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Originally published Tuesday, June 29, 2010 at 6:01 PM

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BP oil spill brings big order to Seattle boat builder

Kvichak Marine Industries in Ballard is working overtime to fill orders for shallow-water skimmer boats that are used in cleaning up the BP oil spill.

Seattle Times staff reporter

The impact of the nation's worst oil spill has stretched from the Gulf of Mexico to the shores of Puget Sound, creating a small boom for one local company.

To combat the oil that continues to gush out of the uncapped well on the Gulf floor, additional shallow-water skimmer boats are being ordered from Kvichak Marine Industries.

Two skimmers are already on their way to the Gulf. Seattle-based Kvichak has orders for 28 more boats, in a deal that may be worth about $10 million.

This is the first time the company has built boats during an oil spill. During such emergencies it usually just gets orders for more of the belts and pads its boats use to collect oil, because contractors run through their supplies quickly.

"Normally you don't do it," said Keith Whittemore, president. "[But] this damn thing keeps spewing oil."

The BP spill is unique in that it's been leaking for more than two months. The sheer scope of the cleanup effort is now beyond the capability of the 68 or so shallow-water skimmer boats that emergency-response company ES&H has working the spill, said Donald Nalty, ES&H's chief operating officer.

Around 2,000 skimmers, from 200-foot barges to the 30-foot shallow-water boats made by Kvichak, are working the spill.

The 30 skimmers from Kvichak will boost the size of ES&H's fleet by about 50 percent.

A crew of four — one operator and three technicians — operates the Kvichak skimmers in 15 feet of water or less, primarily working inland in marshes and bayous.

The skimmers average between 250 and 500 barrels of oil daily, but in optimal conditions can pick up 1,000 barrels of oil a day, said Nalty, who's from Metairie, La., just outside New Orleans.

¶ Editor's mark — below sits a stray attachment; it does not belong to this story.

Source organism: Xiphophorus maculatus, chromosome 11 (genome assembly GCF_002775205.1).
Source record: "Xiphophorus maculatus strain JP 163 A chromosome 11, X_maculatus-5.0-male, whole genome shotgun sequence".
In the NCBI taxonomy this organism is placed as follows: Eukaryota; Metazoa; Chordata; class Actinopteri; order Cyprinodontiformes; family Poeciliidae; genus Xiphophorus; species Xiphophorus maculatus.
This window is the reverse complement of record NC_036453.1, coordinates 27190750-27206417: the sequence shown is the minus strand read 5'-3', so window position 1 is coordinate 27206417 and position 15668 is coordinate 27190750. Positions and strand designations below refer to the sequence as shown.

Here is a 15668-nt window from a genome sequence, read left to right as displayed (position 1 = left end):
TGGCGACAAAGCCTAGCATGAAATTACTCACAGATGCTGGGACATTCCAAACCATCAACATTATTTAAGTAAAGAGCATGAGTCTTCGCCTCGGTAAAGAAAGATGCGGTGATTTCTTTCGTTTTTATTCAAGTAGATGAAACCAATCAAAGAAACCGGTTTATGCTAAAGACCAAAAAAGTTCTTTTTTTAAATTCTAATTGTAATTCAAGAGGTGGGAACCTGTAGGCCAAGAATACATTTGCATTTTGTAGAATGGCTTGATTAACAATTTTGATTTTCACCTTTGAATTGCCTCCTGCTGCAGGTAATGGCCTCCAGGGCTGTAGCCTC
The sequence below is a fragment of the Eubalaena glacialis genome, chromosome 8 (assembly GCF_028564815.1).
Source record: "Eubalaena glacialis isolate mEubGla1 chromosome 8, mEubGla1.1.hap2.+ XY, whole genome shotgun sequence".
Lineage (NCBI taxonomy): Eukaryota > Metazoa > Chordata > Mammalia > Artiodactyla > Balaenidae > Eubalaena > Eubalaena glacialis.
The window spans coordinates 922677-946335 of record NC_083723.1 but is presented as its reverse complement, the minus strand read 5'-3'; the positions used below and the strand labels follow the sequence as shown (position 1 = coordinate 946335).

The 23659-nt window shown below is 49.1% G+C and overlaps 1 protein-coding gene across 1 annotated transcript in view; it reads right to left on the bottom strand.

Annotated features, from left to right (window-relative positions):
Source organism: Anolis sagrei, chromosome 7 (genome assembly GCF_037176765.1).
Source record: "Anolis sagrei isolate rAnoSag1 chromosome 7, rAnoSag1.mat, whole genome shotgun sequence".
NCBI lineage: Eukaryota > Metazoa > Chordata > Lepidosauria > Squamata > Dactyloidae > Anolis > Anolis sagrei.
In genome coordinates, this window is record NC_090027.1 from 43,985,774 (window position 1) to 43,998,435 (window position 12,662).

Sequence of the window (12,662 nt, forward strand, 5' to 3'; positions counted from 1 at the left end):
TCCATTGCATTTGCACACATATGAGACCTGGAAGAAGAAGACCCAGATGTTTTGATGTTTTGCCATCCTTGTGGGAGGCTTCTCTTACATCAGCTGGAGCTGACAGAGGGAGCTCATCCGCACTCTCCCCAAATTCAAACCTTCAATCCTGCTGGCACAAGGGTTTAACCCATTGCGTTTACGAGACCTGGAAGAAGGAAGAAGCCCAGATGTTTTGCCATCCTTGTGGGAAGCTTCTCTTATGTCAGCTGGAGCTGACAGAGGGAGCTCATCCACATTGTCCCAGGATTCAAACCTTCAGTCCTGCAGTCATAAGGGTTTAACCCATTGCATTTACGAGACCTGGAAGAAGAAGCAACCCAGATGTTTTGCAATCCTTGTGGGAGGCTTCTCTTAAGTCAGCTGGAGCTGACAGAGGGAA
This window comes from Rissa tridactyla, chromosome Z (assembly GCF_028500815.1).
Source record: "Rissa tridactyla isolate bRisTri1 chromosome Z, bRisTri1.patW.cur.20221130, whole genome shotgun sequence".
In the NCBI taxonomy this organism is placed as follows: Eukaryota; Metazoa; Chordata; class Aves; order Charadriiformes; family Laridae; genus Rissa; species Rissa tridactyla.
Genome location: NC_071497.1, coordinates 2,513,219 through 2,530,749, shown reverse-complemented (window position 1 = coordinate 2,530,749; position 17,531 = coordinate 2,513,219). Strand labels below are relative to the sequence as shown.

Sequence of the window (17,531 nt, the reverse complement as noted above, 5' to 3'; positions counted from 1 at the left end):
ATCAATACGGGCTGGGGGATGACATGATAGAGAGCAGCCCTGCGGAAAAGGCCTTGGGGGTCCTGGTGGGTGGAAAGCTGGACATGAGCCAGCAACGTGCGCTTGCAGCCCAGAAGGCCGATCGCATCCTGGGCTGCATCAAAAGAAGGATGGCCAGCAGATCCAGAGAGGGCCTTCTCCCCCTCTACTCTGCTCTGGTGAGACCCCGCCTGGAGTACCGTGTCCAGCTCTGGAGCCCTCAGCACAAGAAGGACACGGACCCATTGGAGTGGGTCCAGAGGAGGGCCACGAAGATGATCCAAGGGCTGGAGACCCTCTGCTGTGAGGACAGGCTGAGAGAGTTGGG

"A thousand barrels, that's when you're in a good slug of oil," Nalty said.

Kvichak's 30-foot Rapid Response Oil Skimmer has performed well enough to be the "vessel of choice" in the Gulf cleanup, Nalty said.

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When oil first seeps out into the ocean, it's fairly clean and easy to clean up. But as it stays in the water, rolling around the waves, it picks up bits of garbage and seaweed, becoming gloppy and hard to handle and looking a lot like chocolate mousse, Whittemore said.

Skimmers use a specially designed absorbent belt on a conveyorlike structure that dips down under the bow into the water and sucks in water and oil.

Oil is picked by the belt material, which can range from coarse rubber mesh to plush-looking foam, and gets scraped off into a sump inside the boat.

The belt passes through a squeeze-roller to remove the remaining water then continues on to pick up more oil.

"They're one of the most productive skimmers we have on the spill right now," Nalty said.

The skimmer picks up at least 80 percent of the oil, he said.

The skimmers cost between $300,000 and $400,000 each, meaning the 30 boats could bring about $10 million in sales.

Mechanics, welders, fabricators, electricians and painters are working around the clock in Kvichak's shop along the Lake Washington Ship Canal to keep up with orders and to get the skimmers to the Gulf as quickly as possible.

Kvichak has 120 employees at the facility.

Gary Rood, who fabricates small parts, said he's worked 56 hours a week since orders starting coming in about a month ago. Working overtime to meet the orders hasn't been a strain, he said.

"Guys that stay want to stay," Rood said over the general clamor of the shop.

The shop normally turns out a boat a month, Whittemore said.

Founded in 1981, Kvichak builds aluminum boats for a variety of customers: patrol boats for the Coast Guard, pilot boats for the Port of Rotterdam in the Netherlands, even hovercrafts.

But with the pressing demand, Kvichak aims to churn out three boats a week.

"It's kind of turned into a production line," said marketing manager Carol Reid.

For all the extra speed and extra time put in, there's a sense of pride that the company is working to help address what's become the country's worst environmental disaster.

"I'm glad we can help on the cleanup," Rood said. "But it's a sad way to get business."

Jason Bacaj: 206-464-3320 or jbacaj@seattletimes.com

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